But there are aspects that are absolutely essential that I had previously discounted, incorrectly. I probably underestimated the minimum amount of money I will need. That’s okay because the number I started with was virtually next to nothing. I’m not totally surprised I’ll need a little more than I thought I could get away with. That amount is still significantly less than what conventional wisdom says it takes. One component I thought I didn’t need was a lawyer. Thank goodness we not only had one, but we had the best. I simply didn’t realize how much the election law minutia would matter or that the major parties would come at us with challenges. Competent legal advice is essential. I never realized how much of the equation is driven by power and the disinclination to relinquish it. My decision to run has since been reinforced by that realization. Power has slowly ebbed away from the people and it needs to be restored. Our effort is hopefully a step towards that goal.

This attempt is different than the one I intended in my head. Originally, there was no primary. There were no other candidates, just me. There is absolutely no question in my mind though that the original notion in my head would’ve failed. It was leaner, sleeker, and more organized because it was single-minded. But it was fatally flawed in that it didn’t have the manpower necessary to succeed. It also didn’t offer the appeal of having multiple like-minded candidates that afforded better presence in the short-term and better staying power in the longer-term. Collectively, we achieved better objectivity and our message gained strength. When it comes to politics, I operate on a concept of Trust No One. I had to learn that the hard way. It’s a valuable concept, and one that remained intact, but was adapted to developing an iron-clad core of trust between the four of us before we embarked. Other experiences have taught me how critical that is to being able to strategize effectively. Too often, it proves elusive. We’ve been fortunate.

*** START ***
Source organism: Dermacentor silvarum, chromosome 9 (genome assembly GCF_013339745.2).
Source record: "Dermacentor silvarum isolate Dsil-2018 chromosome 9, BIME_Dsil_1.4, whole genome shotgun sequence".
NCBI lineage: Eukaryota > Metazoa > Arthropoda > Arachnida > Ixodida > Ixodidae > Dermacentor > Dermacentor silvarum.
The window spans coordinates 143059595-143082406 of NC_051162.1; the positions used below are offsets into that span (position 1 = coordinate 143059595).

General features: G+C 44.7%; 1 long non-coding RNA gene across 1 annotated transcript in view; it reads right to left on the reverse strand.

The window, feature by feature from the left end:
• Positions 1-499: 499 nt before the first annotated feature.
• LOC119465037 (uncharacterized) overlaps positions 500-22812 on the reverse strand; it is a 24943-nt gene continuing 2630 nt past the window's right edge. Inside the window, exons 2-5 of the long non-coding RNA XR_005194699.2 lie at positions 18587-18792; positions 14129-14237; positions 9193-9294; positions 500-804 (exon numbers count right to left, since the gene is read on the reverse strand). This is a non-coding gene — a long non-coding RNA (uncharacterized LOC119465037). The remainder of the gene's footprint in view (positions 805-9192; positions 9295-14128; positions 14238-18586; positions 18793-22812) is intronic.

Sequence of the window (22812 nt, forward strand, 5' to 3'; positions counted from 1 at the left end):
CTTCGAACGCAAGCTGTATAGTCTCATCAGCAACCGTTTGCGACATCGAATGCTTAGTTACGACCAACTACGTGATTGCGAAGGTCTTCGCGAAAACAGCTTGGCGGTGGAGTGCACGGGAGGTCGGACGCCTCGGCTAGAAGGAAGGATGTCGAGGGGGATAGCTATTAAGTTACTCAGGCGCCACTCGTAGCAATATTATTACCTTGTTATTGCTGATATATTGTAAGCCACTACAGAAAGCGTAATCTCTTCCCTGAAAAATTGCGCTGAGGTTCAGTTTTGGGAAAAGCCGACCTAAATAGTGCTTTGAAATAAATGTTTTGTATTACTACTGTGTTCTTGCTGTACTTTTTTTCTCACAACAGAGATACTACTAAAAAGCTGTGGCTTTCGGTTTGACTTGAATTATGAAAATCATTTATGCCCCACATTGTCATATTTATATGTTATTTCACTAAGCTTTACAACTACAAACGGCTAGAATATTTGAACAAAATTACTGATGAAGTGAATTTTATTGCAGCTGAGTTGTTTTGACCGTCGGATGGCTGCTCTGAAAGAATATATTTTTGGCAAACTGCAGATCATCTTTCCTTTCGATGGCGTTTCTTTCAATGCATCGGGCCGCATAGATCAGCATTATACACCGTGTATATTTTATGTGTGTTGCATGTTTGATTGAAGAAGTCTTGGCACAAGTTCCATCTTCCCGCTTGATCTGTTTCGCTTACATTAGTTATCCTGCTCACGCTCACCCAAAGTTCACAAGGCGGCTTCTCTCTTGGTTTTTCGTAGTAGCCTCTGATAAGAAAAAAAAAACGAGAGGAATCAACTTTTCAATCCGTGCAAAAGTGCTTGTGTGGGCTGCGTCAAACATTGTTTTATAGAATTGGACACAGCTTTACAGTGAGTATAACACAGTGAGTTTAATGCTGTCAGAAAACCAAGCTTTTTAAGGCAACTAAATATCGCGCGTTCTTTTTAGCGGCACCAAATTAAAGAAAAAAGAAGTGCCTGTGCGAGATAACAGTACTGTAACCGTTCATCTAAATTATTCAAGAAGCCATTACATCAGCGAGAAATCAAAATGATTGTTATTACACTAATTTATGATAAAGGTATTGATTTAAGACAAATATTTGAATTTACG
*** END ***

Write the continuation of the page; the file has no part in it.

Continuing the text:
The personal confirmation for me is that my heart is wholly in the independent effort. The Republican Primary was my acquiescence to the uncertainty that surrounded whether we’d be successful in creating the independent line. I rationalized it many different ways but in hindsight, it was driven by fear. Fear of failing to create the independent line. I guess I took the easier road while simultaneously traveling the harder one. I think the concession was a productive one for me, however. I gained an appreciation and perspective I didn’t quite have previously while reinforcing my disdain for other elements of the process. And I believe I’m better off for it.

The very best part of the experience was the interesting people I got to meet. No one wants some politician knocking on their door interrupting their busy lives but the vast majority of people I met were receptive and supportive. The concern that resonated with me most in those visits, and undoubtedly fueled our effort daily, is that no one is listening anymore. People feel they have no voice, no advocate. They want accountability. Each door knock crystallized the need for us to be successful.

[Michael O'Connor maintains The Rotterdam Windmill and is a candidate for town council in Rotterdam, NY. Together with three like-minded individuals, Michael established a local, third party ballot line for the upcoming fall elections, the No New Tax Party, by means of an independent nominating petition filed in August. -d.eris]